Writing the Findings

Wall climb

Success is perseverance. One step at a time. Never giving up. Whatever cliche gets you by.  The most productive people I know are the ones who keep going.

Mini pep talk completed, now back to the how part of this blog. Once you pass your proposal defense, you’ll conduct your research. Since this step is very specific to the individual project, I will defer to your adviser on the specifics of doing the analysis.  My general advice is to set and meet your deadlines, be organized, and don’t cut corners.

I will also stick to an overview for how to write the Findings/Results section.

Five Tips for Writing the Findings/Results
1. Organize this part according to your research questions and methodology, incorporating appropriate terminology.
2. Start with an introductory paragraph setting up the section.
3.  Use headers and subheads to guide the readers.
4. Your voice and words should lead the way, not your examples.  Avoid the “river of tangents” in which you get so far from your RQs that readers forget the topic.
5. Be specific in your examples, while focusing on relevant detail.

 

The Sandwich Approach to Writing Your Findings sandwich

Textual analysis is not summary or synthesis of a text. The difference is in how you write-up your findings section. While there are many different ways to do this (your methodology determines your structure), here is a general guide for structuring the findings for discourse, framing, and narrative analysis.  “Bread” refers to your words. Just like a sandwich, you need your words to structure your findings and guide the reader. Examples are your “fixings.”  Meat, cheese, and veggies are great, but without the bread, it’s a big mess and not a sandwich.  Introduce examples as relevant, not as a way to fill space on the page.

                                                                 Findings

Overall paragraph reminding us what you did and what you’ve identified. You should identify your discourses/frames here.

Discourse/Frame #1

  1. State it and define it (the “bread”)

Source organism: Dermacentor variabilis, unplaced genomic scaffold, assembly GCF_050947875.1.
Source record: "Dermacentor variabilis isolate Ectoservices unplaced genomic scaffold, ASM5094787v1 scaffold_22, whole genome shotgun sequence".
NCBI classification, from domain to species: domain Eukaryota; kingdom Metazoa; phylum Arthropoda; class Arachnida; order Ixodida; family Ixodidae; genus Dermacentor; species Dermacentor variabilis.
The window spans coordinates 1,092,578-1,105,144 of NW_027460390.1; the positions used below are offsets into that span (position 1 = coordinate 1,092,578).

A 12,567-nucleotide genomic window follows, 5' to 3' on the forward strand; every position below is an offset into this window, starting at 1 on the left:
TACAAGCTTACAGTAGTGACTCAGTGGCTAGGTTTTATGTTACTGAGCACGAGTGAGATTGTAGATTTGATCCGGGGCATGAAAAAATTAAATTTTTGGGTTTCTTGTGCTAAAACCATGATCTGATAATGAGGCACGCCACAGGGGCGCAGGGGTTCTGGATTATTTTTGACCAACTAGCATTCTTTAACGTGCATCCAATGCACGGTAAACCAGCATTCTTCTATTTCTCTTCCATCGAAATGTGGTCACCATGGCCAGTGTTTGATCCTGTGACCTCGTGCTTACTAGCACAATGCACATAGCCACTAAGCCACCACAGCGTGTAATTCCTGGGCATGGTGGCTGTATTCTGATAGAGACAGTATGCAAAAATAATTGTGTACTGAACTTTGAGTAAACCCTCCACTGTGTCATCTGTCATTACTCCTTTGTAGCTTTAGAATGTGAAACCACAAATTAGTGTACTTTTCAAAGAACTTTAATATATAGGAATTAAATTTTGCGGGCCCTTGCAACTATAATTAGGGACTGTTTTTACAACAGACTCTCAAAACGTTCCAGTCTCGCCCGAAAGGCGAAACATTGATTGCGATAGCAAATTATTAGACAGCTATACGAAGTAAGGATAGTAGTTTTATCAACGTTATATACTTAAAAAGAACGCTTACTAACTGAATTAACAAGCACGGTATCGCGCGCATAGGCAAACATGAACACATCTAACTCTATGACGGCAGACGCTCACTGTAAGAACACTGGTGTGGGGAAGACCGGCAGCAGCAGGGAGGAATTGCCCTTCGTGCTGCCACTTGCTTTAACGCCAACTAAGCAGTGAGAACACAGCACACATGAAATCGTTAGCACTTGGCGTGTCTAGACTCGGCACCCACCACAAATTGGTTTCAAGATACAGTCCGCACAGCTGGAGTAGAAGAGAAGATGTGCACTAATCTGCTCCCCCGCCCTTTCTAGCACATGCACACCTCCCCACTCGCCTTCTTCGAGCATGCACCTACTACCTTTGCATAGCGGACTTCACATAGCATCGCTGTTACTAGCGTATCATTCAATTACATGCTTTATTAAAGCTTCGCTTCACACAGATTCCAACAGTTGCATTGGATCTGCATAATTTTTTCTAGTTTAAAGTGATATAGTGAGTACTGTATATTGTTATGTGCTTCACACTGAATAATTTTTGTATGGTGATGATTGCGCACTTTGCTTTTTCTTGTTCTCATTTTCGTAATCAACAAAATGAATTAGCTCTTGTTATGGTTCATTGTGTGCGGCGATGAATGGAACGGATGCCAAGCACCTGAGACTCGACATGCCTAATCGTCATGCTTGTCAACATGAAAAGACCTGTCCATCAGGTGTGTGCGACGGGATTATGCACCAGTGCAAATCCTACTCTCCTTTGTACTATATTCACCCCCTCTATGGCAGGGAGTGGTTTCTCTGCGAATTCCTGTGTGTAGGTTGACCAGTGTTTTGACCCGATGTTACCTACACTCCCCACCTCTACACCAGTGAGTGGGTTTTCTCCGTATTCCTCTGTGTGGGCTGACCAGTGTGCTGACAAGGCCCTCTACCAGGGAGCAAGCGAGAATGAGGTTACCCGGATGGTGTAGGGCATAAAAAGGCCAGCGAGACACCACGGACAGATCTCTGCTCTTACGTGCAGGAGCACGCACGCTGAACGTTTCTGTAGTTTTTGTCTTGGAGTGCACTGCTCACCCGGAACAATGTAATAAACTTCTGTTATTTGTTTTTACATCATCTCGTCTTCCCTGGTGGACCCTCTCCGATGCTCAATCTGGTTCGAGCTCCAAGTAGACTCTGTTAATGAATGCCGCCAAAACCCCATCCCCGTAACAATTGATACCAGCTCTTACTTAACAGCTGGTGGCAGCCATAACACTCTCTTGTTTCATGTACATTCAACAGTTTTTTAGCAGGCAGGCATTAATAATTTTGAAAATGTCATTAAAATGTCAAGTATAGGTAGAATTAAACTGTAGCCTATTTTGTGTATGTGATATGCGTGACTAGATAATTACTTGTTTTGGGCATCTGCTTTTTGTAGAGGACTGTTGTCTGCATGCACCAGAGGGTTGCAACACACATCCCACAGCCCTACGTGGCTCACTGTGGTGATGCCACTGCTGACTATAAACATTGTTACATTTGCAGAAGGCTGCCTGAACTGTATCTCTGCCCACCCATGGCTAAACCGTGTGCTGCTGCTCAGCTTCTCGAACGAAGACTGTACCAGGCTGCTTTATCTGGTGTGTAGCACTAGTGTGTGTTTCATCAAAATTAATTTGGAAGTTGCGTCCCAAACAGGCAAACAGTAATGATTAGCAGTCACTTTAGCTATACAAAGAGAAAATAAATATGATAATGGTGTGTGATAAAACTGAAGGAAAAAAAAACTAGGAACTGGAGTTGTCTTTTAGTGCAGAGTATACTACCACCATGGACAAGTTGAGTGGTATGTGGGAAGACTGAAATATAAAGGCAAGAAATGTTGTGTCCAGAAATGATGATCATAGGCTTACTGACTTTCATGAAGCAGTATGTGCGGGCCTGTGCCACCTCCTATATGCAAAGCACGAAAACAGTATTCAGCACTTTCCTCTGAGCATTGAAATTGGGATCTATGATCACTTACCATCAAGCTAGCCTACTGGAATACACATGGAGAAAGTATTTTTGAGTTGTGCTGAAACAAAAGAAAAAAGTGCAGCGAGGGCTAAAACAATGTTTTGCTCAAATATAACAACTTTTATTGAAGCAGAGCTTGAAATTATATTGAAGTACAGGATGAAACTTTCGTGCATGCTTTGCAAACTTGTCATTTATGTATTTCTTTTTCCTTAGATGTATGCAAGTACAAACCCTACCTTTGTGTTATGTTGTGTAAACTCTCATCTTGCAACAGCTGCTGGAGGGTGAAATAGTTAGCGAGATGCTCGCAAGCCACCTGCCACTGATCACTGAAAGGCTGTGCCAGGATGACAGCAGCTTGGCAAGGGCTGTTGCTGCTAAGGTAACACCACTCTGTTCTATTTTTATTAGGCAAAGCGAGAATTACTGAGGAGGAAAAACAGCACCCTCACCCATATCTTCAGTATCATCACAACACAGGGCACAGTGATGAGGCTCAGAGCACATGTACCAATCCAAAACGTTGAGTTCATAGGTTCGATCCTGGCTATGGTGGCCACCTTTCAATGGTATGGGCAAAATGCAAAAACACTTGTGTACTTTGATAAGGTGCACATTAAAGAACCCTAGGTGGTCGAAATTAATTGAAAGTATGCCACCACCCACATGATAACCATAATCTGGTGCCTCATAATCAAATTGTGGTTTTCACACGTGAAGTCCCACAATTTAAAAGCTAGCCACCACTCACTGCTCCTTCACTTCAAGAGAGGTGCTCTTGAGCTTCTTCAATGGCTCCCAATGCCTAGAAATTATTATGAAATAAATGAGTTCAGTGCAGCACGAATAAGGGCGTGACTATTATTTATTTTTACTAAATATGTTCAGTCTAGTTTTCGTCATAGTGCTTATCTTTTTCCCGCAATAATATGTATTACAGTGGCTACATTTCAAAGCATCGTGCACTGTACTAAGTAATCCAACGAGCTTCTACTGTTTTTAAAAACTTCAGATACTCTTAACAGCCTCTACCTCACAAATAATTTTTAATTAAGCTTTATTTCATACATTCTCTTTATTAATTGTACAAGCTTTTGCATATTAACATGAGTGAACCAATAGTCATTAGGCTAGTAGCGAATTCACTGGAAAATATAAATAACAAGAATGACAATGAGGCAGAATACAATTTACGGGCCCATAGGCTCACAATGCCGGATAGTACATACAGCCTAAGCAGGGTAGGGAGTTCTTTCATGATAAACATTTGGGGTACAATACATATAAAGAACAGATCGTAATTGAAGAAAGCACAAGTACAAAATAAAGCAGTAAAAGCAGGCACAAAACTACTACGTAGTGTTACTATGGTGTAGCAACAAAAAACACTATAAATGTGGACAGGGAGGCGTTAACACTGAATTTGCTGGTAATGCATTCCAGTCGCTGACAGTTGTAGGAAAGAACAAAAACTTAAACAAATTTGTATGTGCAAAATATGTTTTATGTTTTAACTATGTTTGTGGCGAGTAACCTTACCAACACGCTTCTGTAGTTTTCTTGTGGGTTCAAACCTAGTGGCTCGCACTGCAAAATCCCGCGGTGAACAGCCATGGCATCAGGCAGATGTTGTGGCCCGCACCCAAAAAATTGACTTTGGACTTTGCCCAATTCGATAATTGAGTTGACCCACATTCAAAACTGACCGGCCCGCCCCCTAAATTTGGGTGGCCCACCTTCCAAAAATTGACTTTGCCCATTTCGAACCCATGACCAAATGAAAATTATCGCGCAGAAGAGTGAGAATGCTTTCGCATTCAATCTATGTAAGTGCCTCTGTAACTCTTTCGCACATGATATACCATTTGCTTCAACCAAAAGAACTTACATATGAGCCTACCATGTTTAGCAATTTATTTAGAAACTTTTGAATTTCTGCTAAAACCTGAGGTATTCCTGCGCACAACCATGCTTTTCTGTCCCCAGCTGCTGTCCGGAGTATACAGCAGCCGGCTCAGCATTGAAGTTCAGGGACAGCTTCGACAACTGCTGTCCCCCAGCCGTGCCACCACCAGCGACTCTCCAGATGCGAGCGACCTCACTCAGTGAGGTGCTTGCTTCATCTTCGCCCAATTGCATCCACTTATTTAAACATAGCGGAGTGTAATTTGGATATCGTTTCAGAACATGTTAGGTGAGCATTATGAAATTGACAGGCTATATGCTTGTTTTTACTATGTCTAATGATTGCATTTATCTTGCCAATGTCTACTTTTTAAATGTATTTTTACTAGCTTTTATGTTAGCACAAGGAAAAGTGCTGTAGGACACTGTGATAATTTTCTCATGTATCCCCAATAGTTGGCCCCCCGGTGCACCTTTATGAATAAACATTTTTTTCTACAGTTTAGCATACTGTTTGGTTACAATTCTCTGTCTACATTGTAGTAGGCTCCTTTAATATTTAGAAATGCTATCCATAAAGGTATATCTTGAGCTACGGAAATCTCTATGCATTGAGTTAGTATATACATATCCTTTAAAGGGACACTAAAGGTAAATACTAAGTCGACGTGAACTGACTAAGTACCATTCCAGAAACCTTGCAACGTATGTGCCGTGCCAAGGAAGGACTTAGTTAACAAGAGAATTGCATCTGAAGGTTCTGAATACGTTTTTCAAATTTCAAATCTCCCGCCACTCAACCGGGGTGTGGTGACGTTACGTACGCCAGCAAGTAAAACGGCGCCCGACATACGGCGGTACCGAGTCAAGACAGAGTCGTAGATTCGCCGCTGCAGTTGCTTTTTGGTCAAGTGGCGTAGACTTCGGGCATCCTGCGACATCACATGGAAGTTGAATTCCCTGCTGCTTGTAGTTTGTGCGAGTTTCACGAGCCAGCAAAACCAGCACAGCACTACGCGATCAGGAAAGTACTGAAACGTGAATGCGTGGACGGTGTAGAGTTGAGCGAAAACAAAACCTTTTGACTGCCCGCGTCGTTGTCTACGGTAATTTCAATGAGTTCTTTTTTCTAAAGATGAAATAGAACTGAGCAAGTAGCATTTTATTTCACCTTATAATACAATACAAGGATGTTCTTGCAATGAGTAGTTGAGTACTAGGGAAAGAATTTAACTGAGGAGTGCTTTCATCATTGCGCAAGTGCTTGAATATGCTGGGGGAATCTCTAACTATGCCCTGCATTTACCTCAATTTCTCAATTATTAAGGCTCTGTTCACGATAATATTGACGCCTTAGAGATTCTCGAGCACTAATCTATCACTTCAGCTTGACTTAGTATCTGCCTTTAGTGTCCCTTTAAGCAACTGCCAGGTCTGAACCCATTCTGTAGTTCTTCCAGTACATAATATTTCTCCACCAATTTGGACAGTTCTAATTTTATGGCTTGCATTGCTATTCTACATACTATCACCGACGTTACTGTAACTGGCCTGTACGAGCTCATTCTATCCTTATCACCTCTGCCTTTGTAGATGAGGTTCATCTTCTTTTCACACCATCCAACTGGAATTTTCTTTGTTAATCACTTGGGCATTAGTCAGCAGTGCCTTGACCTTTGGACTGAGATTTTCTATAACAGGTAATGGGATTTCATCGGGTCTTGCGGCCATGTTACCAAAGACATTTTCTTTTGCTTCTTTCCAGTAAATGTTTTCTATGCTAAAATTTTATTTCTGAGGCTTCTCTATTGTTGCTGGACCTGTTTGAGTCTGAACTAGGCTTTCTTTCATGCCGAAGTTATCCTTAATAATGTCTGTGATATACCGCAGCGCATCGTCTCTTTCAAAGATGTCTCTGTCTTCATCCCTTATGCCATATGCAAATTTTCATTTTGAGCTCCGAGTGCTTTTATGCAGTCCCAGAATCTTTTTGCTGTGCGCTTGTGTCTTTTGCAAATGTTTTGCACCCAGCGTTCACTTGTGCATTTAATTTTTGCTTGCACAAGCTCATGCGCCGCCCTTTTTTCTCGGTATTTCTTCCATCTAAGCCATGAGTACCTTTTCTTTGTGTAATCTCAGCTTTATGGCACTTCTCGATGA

2. Give relevant examples (your “fixings”)
  3. End the section with your words (the “bread”).

Discourse/Frame #2

  1. State it and define it (the “bread”)
  2. Give relevant examples (your “fixings”)
  3. End the section with your words (the “bread”).

Discourse/Frame #3

  1. State it and define it (the “bread”)
  2. Give relevant examples (your “fixings”)
  3. End the section with your words (the “bread”).

 

How to give examples without oversummarizing:

  • Use the sandwich approach so you have a clear purpose for each example. Otherwise, your summary can get away from you.
    • Weak example from the show CSI: Crime Scene Investigation: In the episode “Bite Me,” the CSIs investigate the death of a woman who was found dead on the stairs.  They go to the scene and find a bloody paper towel in the garbage.  They check the bedrooms.  Then they begin conducting interviews. . . . . .
    • An improved example from CSI:

                   Adultery Leads to Murder
                  CSI storylines convey that cheating on one’s spouse can increase one’s chance of                     victimization. In the episode “Bite Me,” infidelity leads to a woman’s murder after                  her stepdaughter, Susan, discovers her affair. When CSIs interview Susan, she                        confesses, explaining her actions with “She was going to leave [her father],” as a                   CSI flashback shows the girl finding her stepmother in bed with another man.                         Another episode conveys a similar message. NEXT EXAMPLE HERE.  Overall, CSI                  narratives repeatedly connect infidelity to murder.

  • With fiction, introduce characters as needed and in the most succinct way possible.
    • Weak example from the show CSI: Crime Scene Investigation: Sara Sidle is an investigator. She was in love with Gil Grissom, but hid it from him. Later, they start dating and move in together. . . .
    • An improved example: CSI Sara Sidle interviewed the suspect.
    • In other words, what do we need to know to understand the example? Only give details as relevant to the examples needed to support the discourse/frame.
  • Use direct quotations when it is relevant.
  • Write out your examples and then see where you can cut them down.

 

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